LaDainian Tomlinson announced his retirement today.
It seems fitting that he steps off the stage now as he can now always be remembered as being the last of a dying breed.
No, not the last of the multi-threat, all-purpose running backs; but rather as the finest example of a regular season superstar who failed to achieve success in the post-season.
In a spring where LeBron James has single-handedly led the Heat to within 2 games of the NBA championship, almost assuredly permanently removing the ‘playoff choke artist’ tattoo he has worn the last few years, L.T.’s retirement is an opportunity to reflect on the career of a player with countless regular season accolades and almost no distinguishing post-season performances.
First, start with the numbers:
Regular Season (170 games):
163 TDs (rushing+receiving) (.9 TD/game)
47 100-yard rushing games (27% of all games played)
Playoffs (10 games):
7 TDs (.7/game)
1 100-yard game (10% of all games played)
But beyond mind-numbing statistics that can be argued (“They needed to pass more because the Charger defense couldn’t stop the opposing offense.” “Good teams were geared to stop him in the playoffs.” “He played for Norv Turner and Norv Turner can’t coach in the playoffs.”), the bigger thing for me about L.T.’s playoff performance is his lack of a transcendent moment.
While we can all remember his standard TD celebration, with his hand on the back of his helmet as he stands tall and flips the ball to the ref, what is your over-riding memory of L.T. in the playoffs? Do you have one? Mine is him sitting on the sidelines of New England during the AFC Championship game hiding in a parka and behind his shaded visor as Philip Rivers tried to beat the 17-0 Patriots while playing with a torn ACL.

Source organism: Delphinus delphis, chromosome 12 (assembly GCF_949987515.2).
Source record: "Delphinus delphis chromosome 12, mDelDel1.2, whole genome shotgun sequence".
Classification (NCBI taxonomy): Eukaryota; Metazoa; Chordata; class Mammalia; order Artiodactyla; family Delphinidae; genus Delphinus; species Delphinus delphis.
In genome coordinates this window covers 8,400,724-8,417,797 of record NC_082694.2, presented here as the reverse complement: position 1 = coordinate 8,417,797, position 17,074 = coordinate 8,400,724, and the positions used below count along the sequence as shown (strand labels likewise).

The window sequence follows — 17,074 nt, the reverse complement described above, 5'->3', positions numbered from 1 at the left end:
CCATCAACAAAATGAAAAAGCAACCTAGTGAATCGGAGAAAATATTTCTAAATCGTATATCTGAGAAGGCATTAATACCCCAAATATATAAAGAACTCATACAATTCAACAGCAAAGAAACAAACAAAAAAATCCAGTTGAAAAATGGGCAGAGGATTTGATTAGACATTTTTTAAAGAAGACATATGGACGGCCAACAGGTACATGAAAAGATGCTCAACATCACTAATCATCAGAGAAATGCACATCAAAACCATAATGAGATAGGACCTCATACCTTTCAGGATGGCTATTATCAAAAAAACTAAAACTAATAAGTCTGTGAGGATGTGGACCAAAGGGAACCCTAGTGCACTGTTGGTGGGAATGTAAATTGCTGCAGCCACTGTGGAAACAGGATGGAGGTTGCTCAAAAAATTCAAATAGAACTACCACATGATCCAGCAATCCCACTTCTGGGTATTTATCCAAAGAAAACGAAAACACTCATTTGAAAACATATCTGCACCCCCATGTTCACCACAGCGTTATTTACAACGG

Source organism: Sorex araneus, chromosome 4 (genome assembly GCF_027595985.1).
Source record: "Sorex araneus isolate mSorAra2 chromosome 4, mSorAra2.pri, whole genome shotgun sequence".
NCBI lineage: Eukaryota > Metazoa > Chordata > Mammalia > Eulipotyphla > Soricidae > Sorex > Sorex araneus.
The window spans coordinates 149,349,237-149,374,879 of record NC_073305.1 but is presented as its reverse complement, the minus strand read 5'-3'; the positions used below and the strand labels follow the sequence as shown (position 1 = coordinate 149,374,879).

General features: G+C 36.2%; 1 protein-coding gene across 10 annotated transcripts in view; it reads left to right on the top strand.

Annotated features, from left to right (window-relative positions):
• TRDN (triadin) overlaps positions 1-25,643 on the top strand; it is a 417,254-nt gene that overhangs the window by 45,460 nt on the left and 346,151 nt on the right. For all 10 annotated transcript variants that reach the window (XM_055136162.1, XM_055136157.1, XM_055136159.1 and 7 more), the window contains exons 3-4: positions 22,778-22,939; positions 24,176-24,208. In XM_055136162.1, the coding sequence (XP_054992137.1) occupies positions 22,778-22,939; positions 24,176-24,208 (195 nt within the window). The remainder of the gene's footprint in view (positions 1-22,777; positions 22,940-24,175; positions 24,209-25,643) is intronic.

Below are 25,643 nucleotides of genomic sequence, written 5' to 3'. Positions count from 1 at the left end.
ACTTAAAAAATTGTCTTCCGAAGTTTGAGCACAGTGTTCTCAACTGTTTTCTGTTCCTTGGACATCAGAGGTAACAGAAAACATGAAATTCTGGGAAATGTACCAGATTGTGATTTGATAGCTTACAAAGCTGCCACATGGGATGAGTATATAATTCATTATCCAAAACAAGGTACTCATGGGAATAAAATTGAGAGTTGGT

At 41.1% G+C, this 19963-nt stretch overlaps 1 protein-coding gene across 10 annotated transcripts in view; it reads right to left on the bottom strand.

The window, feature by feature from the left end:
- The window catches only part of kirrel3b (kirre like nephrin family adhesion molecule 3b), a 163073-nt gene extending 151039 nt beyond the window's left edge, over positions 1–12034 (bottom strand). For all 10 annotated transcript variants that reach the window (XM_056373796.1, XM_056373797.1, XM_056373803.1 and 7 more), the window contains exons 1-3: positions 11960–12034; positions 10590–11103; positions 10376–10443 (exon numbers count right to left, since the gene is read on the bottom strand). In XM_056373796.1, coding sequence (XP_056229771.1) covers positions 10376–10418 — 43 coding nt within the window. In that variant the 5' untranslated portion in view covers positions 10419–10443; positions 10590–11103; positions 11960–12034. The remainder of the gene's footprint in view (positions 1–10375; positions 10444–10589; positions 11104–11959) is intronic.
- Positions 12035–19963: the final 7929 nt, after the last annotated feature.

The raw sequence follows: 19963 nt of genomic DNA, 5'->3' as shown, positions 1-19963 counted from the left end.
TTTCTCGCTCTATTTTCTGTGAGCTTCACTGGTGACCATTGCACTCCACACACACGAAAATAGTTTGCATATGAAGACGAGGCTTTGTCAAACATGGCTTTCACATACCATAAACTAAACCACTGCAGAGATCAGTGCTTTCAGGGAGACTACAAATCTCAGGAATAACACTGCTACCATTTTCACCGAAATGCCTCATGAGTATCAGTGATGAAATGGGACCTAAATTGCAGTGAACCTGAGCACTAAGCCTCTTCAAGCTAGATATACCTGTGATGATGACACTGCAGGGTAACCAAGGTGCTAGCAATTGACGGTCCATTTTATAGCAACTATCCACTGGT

We all killed Jay Cutler years later for not playing through the pain in the NFC championship, yet L.T. receives only accolades for a career that could best be summed up by William Shakespeare: “It is a tale told by an idiot, full of sound and fury, signifying nothing.”
(Obviously ‘that idiot’ is Norv Turner)
There is no greater summary of the contradiction that is L.T.’s career than the fact for years he was considered the best player in the league (for fantasy purposes at a minimum) and yet I just negatively compared him to Philip Rivers and Jay Cutler, 2 of my least favorite players in the league.
To steal a stupid saying most likely said by Skip Bayless several times this week: great players make great plays. Jordan had the Flu Game. Elway had the Drive. Eli Manning has every Super Bowl against the Patriots. L.T. never had one of those when it counted. When the moment got big, he got small.
So L.T. exits stage left today, in the midst of LeBron doing his best to flip the script on the very career storyline that L.T. defined.
Even if the Thunder are able to turn the series around and find a way to win, no one can argue that LeBron has come up short this year like he has the last two. With Chris Bosh injured and Dwyane Wade an inconsistent shadow of himself it has been LeBron that has gotten Miami to within shouting distance of a championship. When he has needed to step up, he has done so – scoring points, playing defense, rebounding – whatever is needed. He has adapted his game and realized he can’t be stopped when he doesn’t want to be.
The spring of 2012 will be remembered as the spring LeBron learned to step up and lead his team when it needed him the most.
And it marks the end of the career of a man who never could.